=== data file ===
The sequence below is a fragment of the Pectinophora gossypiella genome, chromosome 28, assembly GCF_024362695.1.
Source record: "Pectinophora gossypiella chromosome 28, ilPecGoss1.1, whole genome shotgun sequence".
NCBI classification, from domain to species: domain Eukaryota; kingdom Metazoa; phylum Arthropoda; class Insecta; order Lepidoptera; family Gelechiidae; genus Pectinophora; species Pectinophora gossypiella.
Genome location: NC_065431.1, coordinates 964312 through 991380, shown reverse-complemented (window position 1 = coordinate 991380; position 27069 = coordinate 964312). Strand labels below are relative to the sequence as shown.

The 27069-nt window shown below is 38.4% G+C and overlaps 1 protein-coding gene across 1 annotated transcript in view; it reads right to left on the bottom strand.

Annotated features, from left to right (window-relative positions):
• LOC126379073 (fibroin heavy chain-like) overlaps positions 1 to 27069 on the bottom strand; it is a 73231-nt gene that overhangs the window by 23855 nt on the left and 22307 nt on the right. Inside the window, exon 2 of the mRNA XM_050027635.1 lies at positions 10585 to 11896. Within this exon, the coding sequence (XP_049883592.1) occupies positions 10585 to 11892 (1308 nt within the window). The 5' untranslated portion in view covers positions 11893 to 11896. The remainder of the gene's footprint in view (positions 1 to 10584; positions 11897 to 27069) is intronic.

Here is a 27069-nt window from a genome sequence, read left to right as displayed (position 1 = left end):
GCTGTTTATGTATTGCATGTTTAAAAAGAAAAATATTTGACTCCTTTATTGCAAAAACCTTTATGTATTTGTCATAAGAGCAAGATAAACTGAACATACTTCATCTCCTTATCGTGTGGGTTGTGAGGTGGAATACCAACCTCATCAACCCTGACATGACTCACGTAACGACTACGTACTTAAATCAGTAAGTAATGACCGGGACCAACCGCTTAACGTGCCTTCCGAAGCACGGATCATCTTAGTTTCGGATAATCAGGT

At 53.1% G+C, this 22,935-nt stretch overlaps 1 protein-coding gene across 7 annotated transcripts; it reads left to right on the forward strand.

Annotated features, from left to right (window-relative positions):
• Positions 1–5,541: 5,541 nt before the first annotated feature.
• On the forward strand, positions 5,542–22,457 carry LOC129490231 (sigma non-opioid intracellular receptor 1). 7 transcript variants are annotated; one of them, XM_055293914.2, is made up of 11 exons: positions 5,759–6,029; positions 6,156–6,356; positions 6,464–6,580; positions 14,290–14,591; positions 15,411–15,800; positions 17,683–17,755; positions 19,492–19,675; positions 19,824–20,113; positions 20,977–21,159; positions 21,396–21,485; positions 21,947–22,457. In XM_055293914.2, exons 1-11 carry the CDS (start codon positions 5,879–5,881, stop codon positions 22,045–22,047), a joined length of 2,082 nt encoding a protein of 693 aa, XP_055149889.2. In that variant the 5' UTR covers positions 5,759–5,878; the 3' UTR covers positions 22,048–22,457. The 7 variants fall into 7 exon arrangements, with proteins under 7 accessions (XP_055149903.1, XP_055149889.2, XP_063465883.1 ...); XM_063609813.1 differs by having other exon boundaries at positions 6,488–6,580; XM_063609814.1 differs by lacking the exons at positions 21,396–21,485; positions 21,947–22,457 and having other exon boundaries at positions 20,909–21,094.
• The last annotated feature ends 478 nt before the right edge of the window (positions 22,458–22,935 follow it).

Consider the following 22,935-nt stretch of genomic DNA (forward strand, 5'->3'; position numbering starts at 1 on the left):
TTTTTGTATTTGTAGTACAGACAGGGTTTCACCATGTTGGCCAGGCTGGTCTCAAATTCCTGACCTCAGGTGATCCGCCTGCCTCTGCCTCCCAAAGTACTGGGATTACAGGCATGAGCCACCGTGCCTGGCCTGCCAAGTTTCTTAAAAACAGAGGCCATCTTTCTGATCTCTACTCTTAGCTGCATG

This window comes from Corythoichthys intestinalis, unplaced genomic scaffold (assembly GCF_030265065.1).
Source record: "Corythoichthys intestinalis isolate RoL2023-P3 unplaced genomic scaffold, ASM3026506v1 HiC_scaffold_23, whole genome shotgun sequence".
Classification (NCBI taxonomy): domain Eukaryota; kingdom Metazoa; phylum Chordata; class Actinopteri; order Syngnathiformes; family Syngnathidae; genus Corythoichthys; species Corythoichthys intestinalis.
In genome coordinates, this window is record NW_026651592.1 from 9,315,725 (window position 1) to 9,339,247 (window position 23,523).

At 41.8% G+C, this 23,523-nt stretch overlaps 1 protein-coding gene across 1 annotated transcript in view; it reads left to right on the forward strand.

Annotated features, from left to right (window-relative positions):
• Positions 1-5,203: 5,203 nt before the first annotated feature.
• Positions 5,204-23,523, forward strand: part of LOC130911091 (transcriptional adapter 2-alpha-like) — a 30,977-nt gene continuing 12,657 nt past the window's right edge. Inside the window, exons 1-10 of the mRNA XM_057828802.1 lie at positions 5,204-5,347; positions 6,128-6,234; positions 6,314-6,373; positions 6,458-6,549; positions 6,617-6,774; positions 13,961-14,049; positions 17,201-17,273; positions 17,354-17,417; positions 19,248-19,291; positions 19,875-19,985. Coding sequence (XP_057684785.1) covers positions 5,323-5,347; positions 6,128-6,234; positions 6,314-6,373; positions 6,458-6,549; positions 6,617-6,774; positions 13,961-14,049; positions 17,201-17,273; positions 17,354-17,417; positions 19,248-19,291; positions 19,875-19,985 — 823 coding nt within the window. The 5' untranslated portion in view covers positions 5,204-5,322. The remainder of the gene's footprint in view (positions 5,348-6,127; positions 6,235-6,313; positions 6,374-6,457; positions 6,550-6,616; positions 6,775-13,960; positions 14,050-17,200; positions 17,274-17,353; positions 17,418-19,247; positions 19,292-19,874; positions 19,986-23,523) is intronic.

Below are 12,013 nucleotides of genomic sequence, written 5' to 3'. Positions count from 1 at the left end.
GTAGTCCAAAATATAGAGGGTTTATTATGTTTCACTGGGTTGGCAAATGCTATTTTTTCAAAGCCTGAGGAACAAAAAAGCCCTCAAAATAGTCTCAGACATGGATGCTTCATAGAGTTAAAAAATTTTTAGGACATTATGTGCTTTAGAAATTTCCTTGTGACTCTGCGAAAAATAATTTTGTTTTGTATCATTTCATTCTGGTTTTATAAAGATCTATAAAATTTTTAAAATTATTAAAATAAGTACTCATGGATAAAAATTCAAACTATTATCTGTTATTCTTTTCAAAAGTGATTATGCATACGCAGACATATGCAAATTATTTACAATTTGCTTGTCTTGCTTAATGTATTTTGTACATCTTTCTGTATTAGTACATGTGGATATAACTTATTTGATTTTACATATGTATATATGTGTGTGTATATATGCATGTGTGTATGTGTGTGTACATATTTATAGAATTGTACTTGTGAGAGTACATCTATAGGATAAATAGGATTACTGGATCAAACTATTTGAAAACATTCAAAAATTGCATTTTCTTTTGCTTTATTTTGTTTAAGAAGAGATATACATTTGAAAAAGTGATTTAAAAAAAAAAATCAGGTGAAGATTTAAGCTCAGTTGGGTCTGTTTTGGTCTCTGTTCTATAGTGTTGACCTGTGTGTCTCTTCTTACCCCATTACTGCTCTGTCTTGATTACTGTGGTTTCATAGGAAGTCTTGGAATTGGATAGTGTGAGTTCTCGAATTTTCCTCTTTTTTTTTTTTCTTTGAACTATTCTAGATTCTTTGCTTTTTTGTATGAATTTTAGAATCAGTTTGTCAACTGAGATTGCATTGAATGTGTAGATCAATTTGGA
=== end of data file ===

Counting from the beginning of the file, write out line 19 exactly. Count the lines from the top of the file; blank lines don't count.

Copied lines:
Classification (NCBI taxonomy): domain Eukaryota; kingdom Metazoa; phylum Chordata; class Actinopteri; order Syngnathiformes; family Syngnathidae; genus Corythoichthys; species Corythoichthys intestinalis.